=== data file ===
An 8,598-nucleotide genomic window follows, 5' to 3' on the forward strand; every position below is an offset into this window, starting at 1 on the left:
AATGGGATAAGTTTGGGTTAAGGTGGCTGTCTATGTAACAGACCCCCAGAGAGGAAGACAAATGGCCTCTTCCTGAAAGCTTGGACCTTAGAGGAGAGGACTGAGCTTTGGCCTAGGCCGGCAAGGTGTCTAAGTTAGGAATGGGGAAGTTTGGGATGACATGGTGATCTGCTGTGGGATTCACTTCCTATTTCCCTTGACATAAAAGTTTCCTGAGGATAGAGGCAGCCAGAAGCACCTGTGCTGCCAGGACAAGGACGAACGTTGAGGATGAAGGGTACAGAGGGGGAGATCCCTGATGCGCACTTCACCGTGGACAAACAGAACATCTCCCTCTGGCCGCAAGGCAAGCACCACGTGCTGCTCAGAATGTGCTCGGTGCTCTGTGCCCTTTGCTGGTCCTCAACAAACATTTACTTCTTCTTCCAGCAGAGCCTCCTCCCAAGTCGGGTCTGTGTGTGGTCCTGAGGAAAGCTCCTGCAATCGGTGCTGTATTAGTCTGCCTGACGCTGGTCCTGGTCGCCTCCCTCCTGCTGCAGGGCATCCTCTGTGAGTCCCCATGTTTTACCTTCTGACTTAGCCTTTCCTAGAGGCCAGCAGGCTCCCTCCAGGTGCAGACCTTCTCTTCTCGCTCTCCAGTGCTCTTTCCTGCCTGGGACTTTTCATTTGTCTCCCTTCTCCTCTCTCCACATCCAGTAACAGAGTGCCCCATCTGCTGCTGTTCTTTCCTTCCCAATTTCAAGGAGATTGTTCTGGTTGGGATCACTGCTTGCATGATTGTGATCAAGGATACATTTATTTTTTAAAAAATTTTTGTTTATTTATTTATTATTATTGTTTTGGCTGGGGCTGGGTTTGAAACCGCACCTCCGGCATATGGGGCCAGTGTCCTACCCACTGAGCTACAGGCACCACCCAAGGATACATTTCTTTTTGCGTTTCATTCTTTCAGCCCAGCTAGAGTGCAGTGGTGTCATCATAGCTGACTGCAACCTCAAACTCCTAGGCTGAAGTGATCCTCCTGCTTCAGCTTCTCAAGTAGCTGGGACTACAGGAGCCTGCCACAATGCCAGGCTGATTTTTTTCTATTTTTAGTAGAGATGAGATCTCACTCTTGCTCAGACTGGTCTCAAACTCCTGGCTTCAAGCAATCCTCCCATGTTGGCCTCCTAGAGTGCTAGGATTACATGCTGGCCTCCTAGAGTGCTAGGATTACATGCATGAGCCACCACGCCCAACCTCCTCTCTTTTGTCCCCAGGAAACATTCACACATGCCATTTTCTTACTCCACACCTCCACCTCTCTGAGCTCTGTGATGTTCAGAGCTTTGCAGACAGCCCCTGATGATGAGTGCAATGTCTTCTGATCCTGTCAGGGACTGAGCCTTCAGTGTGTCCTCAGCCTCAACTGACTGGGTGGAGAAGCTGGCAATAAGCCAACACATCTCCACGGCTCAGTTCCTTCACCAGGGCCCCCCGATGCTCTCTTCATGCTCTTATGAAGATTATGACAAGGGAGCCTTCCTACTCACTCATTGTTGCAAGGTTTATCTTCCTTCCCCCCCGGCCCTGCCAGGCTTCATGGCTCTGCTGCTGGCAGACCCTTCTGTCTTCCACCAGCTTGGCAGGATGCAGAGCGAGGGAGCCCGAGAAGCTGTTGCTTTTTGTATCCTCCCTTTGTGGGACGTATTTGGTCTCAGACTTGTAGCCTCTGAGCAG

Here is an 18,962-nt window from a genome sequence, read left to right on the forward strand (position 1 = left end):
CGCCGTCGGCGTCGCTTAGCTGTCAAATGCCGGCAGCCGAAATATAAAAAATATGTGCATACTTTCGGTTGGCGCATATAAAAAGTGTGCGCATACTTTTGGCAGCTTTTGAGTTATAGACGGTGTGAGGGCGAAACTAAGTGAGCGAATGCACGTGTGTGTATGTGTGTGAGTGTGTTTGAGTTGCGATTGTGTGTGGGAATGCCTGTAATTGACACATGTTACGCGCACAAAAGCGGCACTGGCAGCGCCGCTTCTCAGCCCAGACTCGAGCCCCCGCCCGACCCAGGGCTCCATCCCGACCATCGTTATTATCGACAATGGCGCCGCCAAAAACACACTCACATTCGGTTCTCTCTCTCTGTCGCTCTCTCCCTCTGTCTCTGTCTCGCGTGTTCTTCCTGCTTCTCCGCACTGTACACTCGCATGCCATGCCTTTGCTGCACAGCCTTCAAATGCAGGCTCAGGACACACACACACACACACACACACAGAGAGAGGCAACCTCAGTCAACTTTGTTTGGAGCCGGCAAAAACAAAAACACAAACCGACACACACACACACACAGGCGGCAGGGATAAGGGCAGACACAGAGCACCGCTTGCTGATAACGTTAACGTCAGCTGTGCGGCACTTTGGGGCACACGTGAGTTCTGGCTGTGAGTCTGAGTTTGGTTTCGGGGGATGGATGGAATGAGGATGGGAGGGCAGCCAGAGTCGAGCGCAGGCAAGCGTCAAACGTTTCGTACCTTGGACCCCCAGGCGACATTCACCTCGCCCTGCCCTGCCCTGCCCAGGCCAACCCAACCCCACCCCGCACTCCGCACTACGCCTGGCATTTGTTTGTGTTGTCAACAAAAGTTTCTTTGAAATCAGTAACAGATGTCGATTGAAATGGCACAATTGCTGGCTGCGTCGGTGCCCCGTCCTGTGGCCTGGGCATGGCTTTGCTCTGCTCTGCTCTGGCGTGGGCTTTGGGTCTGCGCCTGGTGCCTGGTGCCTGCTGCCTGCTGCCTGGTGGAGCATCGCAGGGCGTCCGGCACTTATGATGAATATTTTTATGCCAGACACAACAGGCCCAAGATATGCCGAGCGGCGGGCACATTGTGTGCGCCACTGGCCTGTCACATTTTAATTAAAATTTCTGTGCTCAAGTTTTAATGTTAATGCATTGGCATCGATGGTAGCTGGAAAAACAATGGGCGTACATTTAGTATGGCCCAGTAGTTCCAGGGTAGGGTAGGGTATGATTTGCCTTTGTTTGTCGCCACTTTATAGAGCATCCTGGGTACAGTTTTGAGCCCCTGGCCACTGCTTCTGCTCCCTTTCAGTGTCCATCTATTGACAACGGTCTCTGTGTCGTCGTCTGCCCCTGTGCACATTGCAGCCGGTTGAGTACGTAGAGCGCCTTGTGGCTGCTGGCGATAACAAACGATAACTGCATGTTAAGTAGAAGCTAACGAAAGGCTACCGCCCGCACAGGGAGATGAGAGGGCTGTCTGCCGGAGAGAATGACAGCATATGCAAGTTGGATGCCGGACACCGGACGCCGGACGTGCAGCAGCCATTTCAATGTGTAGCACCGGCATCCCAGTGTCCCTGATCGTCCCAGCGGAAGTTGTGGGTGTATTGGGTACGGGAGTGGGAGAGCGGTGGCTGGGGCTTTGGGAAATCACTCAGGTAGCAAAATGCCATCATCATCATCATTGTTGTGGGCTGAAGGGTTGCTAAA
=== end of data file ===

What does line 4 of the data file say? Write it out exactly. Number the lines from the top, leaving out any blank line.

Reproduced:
CGCCGTCGGCGTCGCTTAGCTGTCAAATGCCGGCAGCCGAAATATAAAAAATATGTGCATACTTTCGGTTGGCGCATATAAAAAGTGTGCGCATACTTTTGGCAGCTTTTGAGTTATAGACGGTGTGAGGGCGAAACTAAGTGAGCGAATGCACGTGTGTGTATGTGTGTGAGTGTGTTTGAGTTGCGATTGTGTGTGGGAATGCCTGTAATTGACACATGTTACGCGCACAAAAGCGGCACTGGCAGCGCCGCTTCTCAGCCCAGACTCGAGCCCCCGCCCGACCCAGGGCTCCATCCCGACCATCGTTATTATCGACAATGGCGCCGCCAAAAACACACTCACATTCGGTTCTCTCTCTCTGTCGCTCTCTCCCTCTGTCTCTGTCTCGCGTGTTCTTCCTGCTTCTCCGCACTGTACACTCGCATGCCATGCCTTTGCTGCACAGCCTTCAAATGCAGGCTCAGGACACACACACACACACACACACACAGAGAGAGGCAACCTCAGTCAACTTTGTTTGGAGCCGGCAAAAACAAAAACACAAACCGACACACACACACACACAGGCGGCAGGGATAAGGGCAGACACAGAGCACCGCTTGCTGATAACGTTAACGTCAGCTGTGCGGCACTTTGGGGCACACGTGAGTTCTGGCTGTGAGTCTGAGTTTGGTTTCGGGGGATGGATGGAATGAGGATGGGAGGGCAGCCAGAGTCGAGCGCAGGCAAGCGTCAAACGTTTCGTACCTTGGACCCCCAGGCGACATTCACCTCGCCCTGCCCTGCCCTGCCCAGGCCAACCCAACCCCACCCCGCACTCCGCACTACGCCTGGCATTTGTTTGTGTTGTCAACAAAAGTTTCTTTGAAATCAGTAACAGATGTCGATTGAAATGGCACAATTGCTGGCTGCGTCGGTGCCCCGTCCTGTGGCCTGGGCATGGCTTTGCTCTGCTCTGCTCTGGCGTGGGCTTTGGGTCTGCGCCTGGTGCCTGGTGCCTGCTGCCTGCTGCCTGGTGGAGCATCGCAGGGCGTCCGGCACTTATGATGAATATTTTTATGCCAGACACAACAGGCCCAAGATATGCCGAGCGGCGGGCACATTGTGTGCGCCACTGGCCTGTCACATTTTAATTAAAATTTCTGTGCTCAAGTTTTAATGTTAATGCATTGGCATCGATGGTAGCTGGAAAAACAATGGGCGTACATTTAGTATGGCCCAGTAGTTCCAGGGTAGGGTAGGGTATGATTTGCCTTTGTTTGTCGCCACTTTATAGAGCATCCTGGGTACAGTTTTGAGCCCCTGGCCACTGCTTCTGCTCCCTTTCAGTGTCCATCTATTGACAACGGTCTCTGTGTCGTCGTCTGCCCCTGTGCACATTGCAGCCGGTTGAGTACGTAGAGCGCCTTGTGGCTGCTGGCGATAACAAACGATAACTGCATGTTAAGTAGAAGCTAACGAAAGGCTACCGCCCGCACAGGGAGATGAGAGGGCTGTCTGCCGGAGAGAATGACAGCATATGCAAGTTGGATGCCGGACACCGGACGCCGGACGTGCAGCAGCCATTTCAATGTGTAGCACCGGCATCCCAGTGTCCCTGATCGTCCCAGCGGAAGTTGTGGGTGTATTGGGTACGGGAGTGGGAGAGCGGTGGCTGGGGCTTTGGGAAATCACTCAGGTAGCAAAATGCCATCATCATCATCATTGTTGTGGGCTGAAGGGTTGCTAAA